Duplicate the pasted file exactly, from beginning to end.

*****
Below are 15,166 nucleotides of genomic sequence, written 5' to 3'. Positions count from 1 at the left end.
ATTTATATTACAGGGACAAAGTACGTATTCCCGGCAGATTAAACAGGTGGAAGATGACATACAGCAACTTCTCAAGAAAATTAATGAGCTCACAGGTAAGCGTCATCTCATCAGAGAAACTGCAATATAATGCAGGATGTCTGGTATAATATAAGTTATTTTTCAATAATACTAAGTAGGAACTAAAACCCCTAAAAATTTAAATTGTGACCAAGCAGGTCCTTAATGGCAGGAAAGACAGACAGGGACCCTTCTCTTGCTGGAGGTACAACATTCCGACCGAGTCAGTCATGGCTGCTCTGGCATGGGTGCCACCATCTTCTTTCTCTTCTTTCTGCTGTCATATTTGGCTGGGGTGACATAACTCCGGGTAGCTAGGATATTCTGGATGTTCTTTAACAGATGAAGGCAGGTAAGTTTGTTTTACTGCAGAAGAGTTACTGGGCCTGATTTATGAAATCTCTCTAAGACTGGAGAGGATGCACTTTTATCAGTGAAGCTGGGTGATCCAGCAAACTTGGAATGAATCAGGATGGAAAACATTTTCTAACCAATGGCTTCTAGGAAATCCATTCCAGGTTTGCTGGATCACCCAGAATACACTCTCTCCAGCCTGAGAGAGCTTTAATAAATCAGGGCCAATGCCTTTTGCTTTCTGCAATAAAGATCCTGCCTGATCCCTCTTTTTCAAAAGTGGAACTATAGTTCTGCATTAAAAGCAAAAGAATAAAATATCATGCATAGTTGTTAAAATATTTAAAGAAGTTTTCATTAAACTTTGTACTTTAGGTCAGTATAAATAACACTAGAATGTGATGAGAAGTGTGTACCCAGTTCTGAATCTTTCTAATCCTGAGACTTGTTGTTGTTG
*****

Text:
Below are 15,166 nucleotides of genomic sequence, written 5' to 3'. Positions count from 1 at the left end.
ATTTATATTACAGGGACAAAGTACGTATTCCCGGCAGATTAAACAGGTGGAAGATGACATACAGCAACTTCTCAAGAAAATTAATGAGCTCACAGGTAAGCGTCATCTCATCAGAGAAACTGCAATATAATGCAGGATGTCTGGTATAATATAAGTTATTTTTCAATAATACTAAGTAGGAACTAAAACCCCTAAAAATTTAAATTGTGACCAAGCAGGTCCTTAATGGCAGGAAAGACAGACAGGGACCCTTCTCTTGCTGGAGGTACAACATTCCGACCGAGTCAGTCATGGCTGCTCTGGCATGGGTGCCACCATCTTCTTTCTCTTCTTTCTGCTGTCATATTTGGCTGGGGTGACATAACTCCGGGTAGCTAGGATATTCTGGATGTTCTTTAACAGATGAAGGCAGGTAAGTTTGTTTTACTGCAGAAGAGTTACTGGGCCTGATTTATGAAATCTCTCTAAGACTGGAGAGGATGCACTTTTATCAGTGAAGCTGGGTGATCCAGCAAACTTGGAATGAATCAGGATGGAAAACATTTTCTAACCAATGGCTTCTAGGAAATCCATTCCAGGTTTGCTGGATCACCCAGAATACACTCTCTCCAGCCTGAGAGAGCTTTAATAAATCAGGGCCAATGCCTTTTGCTTTCTGCAATAAAGATCCTGCCTGATCCCTCTTTTTCAAAAGTGGAACTATAGTTCTGCATTAAAAGCAAAAGAATAAAATATCATGCATAGTTGTTAAAATATTTAAAGAAGTTTTCATTAAACTTTGTACTTTAGGTCAGTATAAATAACACTAGAATGTGATGAGAAGTGTGTACCCAGTTCTGAATCTTTCTAATCCTGAGACTTGTTGTTGTTG